As the long-awaited new series of the smash hit HBO TV Game of Thrones returns to our screens, audiences worldwide are tuning in to discover the fate of their favourite characters – will Arya get to face down the Queen of the Iron Throne herself, Cersei (whose power dressing has increased tenfold since her post shame-walk makeover)? One things for sure, with George R.R. Martin at the helm, literally anything could happen.
But how does this relate to the freelancer you may ask (or perhaps that’s just me)? Well, according to Merriam Webster, the earliest written evidence for the word ‘freelance’ comes from Sir Walter Scott’s Ivanhoe, 1819, in which a lord refers to his paid army of ‘free lancers’ – medieval mercenaries who would fight for whichever nation or person paid them.
“I offered Richard the service of my Free Lances, and he refused them… thanks to the bustling times, a man of action will always find employment.”
– Ivanhoe, Sir Walter Scott
Back to Game of Thrones and I’m quite certain Tyrion Lannister wouldn’t have gotten half as far without Bronn and his other Free Lancers – and (almost) similarly our economy is only strengthened by the UK contingent workforce of freelancers and contractors, with many in the UK aspiring towards ‘freelancing’ as a respected career path in their chosen sector.
In his report, Good Work – The Taylor Review of Modern Working Practices
, Matthew Taylor recognised that the flexibility of the UK’s workforce is one of the key contributors to record employment rates, with current ONS statistics showing an employment rate of 74.9% as of the 12th July 2017 – the highest since records began in 1971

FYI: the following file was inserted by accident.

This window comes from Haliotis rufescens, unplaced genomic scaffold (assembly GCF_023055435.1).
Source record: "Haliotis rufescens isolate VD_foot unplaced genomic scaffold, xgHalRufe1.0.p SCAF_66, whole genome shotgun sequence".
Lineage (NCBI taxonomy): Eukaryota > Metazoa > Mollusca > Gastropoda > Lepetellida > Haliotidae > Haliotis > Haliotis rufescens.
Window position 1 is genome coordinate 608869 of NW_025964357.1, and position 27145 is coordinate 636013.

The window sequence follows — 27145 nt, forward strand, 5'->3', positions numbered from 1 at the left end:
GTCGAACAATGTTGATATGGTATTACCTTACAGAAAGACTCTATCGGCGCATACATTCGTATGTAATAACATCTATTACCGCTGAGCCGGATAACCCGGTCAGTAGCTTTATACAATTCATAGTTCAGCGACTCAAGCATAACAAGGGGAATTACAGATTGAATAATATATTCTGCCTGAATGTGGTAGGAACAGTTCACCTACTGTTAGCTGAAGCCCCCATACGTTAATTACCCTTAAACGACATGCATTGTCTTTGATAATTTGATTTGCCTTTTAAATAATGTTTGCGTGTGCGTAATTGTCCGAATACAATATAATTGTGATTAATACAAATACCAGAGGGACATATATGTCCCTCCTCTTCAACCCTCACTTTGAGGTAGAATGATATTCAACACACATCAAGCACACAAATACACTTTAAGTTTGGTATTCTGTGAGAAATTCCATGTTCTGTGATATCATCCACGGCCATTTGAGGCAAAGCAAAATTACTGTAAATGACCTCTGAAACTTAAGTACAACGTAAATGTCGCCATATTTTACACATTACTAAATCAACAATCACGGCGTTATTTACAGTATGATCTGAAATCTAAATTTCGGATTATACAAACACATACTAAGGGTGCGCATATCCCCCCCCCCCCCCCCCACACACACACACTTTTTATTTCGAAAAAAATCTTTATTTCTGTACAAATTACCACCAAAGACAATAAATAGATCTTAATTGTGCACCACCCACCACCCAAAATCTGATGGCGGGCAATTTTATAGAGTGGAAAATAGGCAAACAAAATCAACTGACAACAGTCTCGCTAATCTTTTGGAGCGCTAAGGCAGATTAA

Whilst the definition of freelancer has certainly evolved in meaning, the essence remains the same, skilled specialists will always be needed for projects and campaigns, though thankfully in much less dangerous circumstances – you’re less likely to find a freelancer hiring out their sword skills these days, but instead the largest sectors for the self-employed according to Taylor are joinery, plumbing and construction.
So, why do increasing numbers of us choose this way of work? As discussed in his review, flexibility is important for many of us
. Our lives are busy and the opportunity to control aspects of your work, including working hours is one major advantage to self-employment,
“Individuals have the opportunity to work in a range of different ways, on hours that fit around other responsibilities, such as studies or caring responsibilities.”
IPSE have pinpointed a trend in a growing number of working mothers choosing self-employment
, perhaps because it can provide parents with the flexibility that some employers can’t.
“The number of mothers working as freelancers is 302,000, which is 15 per cent of all freelancers. This has increased 79 per cent since 2008, nearly double the rate of increase in the freelance workforce as a whole.”
It’s clear that whatever your reasons for going freelance, there is a wealth of opportunity available to skilled independent professionals, whether you’re in Westeros, or the UK!
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